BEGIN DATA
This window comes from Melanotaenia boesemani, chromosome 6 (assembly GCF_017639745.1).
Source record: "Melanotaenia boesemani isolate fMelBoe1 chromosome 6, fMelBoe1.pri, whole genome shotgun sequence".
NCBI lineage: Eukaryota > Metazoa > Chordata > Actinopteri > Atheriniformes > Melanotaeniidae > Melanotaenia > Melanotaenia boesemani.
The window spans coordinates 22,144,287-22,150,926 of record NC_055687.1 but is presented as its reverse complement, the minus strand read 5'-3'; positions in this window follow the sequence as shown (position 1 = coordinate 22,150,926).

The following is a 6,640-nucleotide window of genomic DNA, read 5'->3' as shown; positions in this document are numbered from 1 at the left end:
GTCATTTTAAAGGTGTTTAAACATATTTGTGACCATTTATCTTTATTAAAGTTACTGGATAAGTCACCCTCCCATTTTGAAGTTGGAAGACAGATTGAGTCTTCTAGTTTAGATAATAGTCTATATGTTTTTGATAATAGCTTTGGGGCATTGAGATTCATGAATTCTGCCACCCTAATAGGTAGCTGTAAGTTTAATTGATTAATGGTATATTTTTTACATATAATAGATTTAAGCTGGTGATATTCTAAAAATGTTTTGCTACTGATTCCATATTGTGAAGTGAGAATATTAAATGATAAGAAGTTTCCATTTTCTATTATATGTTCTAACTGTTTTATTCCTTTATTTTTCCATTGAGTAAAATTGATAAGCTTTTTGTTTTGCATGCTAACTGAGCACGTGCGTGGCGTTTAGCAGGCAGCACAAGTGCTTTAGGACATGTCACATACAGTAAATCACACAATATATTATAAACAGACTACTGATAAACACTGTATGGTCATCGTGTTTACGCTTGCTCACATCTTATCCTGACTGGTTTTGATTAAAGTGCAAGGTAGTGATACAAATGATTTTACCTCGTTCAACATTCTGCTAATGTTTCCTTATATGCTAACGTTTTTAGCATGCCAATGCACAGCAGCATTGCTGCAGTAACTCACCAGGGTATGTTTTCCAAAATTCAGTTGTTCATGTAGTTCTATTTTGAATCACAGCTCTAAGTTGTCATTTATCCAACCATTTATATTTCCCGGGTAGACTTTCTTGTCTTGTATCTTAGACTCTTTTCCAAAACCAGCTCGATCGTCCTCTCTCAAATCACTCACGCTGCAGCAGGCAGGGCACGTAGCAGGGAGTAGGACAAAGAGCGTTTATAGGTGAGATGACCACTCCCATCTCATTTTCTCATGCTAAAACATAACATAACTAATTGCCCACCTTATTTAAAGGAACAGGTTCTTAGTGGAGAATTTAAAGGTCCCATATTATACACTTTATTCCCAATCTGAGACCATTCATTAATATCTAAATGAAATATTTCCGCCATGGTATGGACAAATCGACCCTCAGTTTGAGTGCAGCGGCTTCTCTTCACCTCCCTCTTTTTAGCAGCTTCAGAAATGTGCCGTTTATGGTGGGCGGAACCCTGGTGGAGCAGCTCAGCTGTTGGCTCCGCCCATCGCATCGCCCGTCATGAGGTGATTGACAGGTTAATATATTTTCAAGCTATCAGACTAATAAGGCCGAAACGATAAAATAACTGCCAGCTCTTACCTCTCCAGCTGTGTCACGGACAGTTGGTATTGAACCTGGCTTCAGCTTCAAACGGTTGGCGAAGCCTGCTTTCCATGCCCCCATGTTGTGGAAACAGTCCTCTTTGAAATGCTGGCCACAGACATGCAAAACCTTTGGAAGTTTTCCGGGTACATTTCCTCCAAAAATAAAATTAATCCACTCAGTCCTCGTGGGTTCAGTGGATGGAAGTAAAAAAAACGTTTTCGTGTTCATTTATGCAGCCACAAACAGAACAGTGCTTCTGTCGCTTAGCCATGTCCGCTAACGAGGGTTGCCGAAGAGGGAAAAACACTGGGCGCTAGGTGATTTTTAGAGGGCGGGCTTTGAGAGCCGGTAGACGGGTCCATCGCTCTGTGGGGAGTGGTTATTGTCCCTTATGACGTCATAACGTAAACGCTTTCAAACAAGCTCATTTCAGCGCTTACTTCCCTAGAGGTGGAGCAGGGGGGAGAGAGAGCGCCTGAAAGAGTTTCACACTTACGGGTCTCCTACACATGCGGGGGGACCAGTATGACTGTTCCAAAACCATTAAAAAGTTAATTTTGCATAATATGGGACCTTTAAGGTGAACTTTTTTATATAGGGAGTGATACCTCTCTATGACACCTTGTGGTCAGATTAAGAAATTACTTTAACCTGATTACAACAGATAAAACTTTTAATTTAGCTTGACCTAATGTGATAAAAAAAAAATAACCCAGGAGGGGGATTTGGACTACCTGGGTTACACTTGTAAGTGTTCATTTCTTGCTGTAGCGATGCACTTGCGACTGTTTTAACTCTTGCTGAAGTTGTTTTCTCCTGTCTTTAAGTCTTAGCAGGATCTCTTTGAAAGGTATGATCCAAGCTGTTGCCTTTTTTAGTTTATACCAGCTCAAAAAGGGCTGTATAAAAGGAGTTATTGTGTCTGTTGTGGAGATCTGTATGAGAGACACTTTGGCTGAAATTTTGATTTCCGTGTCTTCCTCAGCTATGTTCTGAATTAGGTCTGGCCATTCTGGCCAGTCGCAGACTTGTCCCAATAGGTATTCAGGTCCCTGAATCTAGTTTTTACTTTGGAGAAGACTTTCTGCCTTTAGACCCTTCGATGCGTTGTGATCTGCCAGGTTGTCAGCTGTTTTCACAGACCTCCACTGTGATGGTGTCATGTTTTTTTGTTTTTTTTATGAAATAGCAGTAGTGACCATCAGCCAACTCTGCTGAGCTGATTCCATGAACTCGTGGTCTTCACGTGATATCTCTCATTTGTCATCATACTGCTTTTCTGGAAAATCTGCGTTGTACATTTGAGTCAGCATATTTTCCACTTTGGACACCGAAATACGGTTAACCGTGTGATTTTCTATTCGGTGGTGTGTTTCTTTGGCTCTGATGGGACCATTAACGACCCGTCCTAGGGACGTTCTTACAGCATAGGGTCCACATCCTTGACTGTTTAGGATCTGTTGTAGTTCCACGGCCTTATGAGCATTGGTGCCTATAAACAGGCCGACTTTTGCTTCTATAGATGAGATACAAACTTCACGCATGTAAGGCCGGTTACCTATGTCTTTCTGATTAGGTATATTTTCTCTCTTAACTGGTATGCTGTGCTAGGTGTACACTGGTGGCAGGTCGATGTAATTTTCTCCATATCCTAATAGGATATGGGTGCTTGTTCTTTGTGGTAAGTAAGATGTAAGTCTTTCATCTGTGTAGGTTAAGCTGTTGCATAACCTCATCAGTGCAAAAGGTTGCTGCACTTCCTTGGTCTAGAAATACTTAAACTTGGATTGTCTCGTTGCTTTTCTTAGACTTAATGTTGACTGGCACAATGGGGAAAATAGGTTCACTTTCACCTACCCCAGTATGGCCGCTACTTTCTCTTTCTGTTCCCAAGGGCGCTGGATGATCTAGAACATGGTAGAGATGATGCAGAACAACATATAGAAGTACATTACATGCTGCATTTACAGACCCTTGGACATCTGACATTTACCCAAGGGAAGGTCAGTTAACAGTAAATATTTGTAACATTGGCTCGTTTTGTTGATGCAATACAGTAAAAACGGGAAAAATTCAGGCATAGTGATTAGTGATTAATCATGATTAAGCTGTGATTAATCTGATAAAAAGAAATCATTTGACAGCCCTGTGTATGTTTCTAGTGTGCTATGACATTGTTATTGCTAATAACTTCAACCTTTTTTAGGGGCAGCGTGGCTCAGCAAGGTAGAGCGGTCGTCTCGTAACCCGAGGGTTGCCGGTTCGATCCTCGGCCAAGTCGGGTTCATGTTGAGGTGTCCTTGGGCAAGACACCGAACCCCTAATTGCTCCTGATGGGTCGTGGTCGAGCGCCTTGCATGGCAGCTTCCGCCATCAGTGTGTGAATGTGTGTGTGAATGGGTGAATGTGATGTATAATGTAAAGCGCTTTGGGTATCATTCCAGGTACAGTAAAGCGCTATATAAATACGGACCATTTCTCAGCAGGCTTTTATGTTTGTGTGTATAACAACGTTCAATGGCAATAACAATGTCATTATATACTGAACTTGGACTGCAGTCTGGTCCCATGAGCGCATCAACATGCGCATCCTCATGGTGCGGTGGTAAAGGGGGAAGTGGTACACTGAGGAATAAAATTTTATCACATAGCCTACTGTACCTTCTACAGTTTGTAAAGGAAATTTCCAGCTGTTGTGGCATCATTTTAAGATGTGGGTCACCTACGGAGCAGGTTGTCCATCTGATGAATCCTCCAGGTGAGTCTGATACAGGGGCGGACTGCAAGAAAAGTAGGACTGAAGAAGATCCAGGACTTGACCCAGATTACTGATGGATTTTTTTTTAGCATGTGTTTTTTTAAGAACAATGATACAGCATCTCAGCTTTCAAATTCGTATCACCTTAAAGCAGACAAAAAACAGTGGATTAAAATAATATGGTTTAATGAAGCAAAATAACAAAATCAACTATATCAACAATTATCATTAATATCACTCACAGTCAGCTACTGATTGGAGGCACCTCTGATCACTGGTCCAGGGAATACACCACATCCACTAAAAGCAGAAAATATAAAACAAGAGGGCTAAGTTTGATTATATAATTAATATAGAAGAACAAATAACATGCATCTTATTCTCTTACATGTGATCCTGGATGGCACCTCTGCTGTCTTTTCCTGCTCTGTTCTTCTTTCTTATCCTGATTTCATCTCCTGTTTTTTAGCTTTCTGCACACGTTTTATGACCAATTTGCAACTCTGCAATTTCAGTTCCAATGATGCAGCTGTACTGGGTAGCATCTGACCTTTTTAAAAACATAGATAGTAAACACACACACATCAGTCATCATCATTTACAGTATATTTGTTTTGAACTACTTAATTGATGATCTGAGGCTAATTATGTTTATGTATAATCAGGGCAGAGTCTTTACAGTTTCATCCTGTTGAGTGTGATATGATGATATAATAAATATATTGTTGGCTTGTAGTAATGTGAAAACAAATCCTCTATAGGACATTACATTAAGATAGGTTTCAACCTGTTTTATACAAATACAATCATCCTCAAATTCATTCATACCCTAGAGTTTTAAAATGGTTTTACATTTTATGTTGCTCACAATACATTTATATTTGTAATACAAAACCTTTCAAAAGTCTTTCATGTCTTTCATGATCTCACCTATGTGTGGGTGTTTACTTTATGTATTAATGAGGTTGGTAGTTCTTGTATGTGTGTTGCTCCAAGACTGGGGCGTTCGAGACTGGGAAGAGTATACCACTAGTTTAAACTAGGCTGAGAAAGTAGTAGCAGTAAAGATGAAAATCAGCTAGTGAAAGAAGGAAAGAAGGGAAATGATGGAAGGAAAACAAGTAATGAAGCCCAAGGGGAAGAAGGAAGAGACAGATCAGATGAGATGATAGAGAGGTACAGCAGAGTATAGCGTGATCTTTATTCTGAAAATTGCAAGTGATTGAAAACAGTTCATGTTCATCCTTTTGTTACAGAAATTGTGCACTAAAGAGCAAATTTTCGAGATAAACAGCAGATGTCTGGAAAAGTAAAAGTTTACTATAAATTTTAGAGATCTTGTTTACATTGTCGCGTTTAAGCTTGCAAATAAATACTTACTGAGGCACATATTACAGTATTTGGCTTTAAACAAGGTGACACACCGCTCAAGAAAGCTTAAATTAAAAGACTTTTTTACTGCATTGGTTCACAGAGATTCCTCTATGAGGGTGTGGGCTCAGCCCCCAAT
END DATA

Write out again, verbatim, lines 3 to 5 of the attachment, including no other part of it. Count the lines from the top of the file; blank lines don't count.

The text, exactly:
NCBI lineage: Eukaryota > Metazoa > Chordata > Actinopteri > Atheriniformes > Melanotaeniidae > Melanotaenia > Melanotaenia boesemani.
The window spans coordinates 22,144,287-22,150,926 of record NC_055687.1 but is presented as its reverse complement, the minus strand read 5'-3'; positions in this window follow the sequence as shown (position 1 = coordinate 22,150,926).

The following is a 6,640-nucleotide window of genomic DNA, read 5'->3' as shown; positions in this document are numbered from 1 at the left end: